Shares of Microsoft (Nasdaq: MSFT) grew by an annual average of 14.3 percent over the past 20 years, but only 4.5 percent over the past decade. Despite the reasons for the slowdown, the stock has some appeal at recent levels. It offers a 3.3 percent dividend yield, as well.
What, exactly, has been going wrong with Microsoft? Well, sales of its Windows 8 operating system have been disappointing. Its last reported quarter offered better-than-expected sales for Microsoft’s Surface tablet, but that device faces tough competition from iPads, Nexus 7s and others.
Bulls point to the company’s prodigious cash generation, but much of its income is tied to Windows and Office, which may suffer as PC sales have been shrinking. Even the Internet Explorer browser has been losing market share.
The company needs to develop big, new, profitable business lines, and it has several irons in the fire, such as a partnership with Nokia to develop inexpensive smartphones that could appeal to billions in developing markets. It’s developing original entertainment to stream on its home consoles, opening retail stores, and addressing the business realm with servers and other tools.
With a forward price-to-earnings (P/E) ratio of about 9 and tens of billions in cash in its coffers, the stock seems undervalued – as long as you have confidence in Microsoft’s future. (The Motley Fool owns shares of Microsoft.)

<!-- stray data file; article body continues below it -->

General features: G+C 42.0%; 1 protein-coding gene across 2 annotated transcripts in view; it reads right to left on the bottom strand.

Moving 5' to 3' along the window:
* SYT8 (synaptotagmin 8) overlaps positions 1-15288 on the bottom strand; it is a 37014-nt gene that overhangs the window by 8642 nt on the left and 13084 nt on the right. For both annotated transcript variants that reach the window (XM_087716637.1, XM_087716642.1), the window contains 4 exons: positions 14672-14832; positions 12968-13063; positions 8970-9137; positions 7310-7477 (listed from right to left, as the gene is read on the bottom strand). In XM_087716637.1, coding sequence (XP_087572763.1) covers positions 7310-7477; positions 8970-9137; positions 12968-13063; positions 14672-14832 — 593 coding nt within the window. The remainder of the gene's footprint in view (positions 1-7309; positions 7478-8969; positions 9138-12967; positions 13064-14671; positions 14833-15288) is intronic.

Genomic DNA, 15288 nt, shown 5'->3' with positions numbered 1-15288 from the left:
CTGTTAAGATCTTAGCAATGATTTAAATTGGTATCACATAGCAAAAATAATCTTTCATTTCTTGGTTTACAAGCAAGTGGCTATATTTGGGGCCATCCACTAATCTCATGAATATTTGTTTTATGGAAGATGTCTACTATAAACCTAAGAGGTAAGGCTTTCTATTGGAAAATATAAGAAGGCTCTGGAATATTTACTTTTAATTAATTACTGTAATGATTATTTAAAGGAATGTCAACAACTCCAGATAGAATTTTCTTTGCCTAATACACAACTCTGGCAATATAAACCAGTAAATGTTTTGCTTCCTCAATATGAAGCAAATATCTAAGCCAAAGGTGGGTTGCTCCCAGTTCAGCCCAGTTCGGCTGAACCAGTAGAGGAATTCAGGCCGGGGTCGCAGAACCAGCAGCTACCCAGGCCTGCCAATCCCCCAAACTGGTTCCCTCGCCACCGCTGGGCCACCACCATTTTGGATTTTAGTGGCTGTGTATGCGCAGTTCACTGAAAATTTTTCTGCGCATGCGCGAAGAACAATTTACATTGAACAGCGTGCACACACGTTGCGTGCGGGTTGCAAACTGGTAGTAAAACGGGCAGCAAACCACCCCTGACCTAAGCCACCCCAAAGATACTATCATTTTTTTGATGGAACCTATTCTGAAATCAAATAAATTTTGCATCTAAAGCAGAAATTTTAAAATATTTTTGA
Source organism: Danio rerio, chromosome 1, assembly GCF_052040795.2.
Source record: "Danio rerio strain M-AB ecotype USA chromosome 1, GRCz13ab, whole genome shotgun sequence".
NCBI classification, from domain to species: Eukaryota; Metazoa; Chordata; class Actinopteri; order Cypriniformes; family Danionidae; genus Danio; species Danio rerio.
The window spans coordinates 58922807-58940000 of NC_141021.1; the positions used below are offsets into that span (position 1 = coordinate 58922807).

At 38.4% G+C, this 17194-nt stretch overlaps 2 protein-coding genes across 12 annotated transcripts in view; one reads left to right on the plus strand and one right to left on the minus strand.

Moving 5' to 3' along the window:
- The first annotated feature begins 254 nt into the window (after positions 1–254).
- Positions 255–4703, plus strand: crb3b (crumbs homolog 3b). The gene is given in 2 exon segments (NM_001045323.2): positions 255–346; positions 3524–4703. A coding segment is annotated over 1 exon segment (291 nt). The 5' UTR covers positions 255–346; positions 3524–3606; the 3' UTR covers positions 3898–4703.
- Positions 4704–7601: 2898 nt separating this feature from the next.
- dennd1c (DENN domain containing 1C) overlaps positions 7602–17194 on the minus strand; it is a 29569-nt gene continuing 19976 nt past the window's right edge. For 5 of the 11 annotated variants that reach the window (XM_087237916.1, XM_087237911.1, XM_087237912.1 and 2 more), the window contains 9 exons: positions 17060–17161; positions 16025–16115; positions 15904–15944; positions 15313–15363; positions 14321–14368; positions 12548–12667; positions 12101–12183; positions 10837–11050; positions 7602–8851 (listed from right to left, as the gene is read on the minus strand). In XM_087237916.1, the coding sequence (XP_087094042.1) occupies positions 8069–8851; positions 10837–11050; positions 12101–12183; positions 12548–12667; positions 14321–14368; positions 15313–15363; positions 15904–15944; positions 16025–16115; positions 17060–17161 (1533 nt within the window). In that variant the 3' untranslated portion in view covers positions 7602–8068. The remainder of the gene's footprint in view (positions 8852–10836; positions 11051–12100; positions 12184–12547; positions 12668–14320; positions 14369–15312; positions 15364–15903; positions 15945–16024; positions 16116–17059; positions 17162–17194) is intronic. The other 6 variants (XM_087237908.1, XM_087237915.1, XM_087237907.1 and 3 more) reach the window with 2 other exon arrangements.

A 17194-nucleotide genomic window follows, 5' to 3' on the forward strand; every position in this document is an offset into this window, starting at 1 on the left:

Ask the Fool
Q: Can you explain “vested” and “unvested” options? – S.Y., Grand Rapids, Mich.
A: You become “vested” when you become eligible to take ownership of something or exercise an option. Imagine that you work at Typewriter Depot (ticker: QWERTY) and you’ve been awarded stock options on 100 shares of company stock. Let’s say that over the next four years, 25 percent of the options vest each April 1. So on April 1, 2013, you’ll be able to exercise the option and buy 25 shares at the specified price. A year later, another 25 shares will “vest.” On April 1, 2016, you’ll be “fully vested” and can buy all 100 shares (or any shares you haven’t bought yet) – if you want to.
Companies structure rewards this way in order to motivate employees to stick around. Vesting schedules can vary, stretching over few or many years.
My dumbest investment
This isn’t necessarily my dumbest investment, but it’s one I have questioned. I have nine grandchildren, and I bought a $50,000 variable-life insurance policy for each of them, paying an annual premium of several hundred dollars for each. My oldest grandchild has suggested that I should have invested the money in stocks instead. Quitting the insurance policies would mean paying heavy penalties and would leave the children unprotected. So I feel safe with the investment. – F.B., Endwell, N.Y.
The Fool responds: There’s a strong case to be made to invest long-term money for grandchildren in stocks. Even a mere $1,000 investment can grow to $45,000 over 40 years, if it averages 10 percent annually.
Life insurance is critical for those on whom others depend financially. It’s less critical for children or those without dependents. Their deaths would be sad, even tragic, but wouldn’t lead to financial hardship for their loved ones. It’s best not to think of life insurance as an investment, because there are more effective ways to invest, and without so many restrictions and penalties, too.
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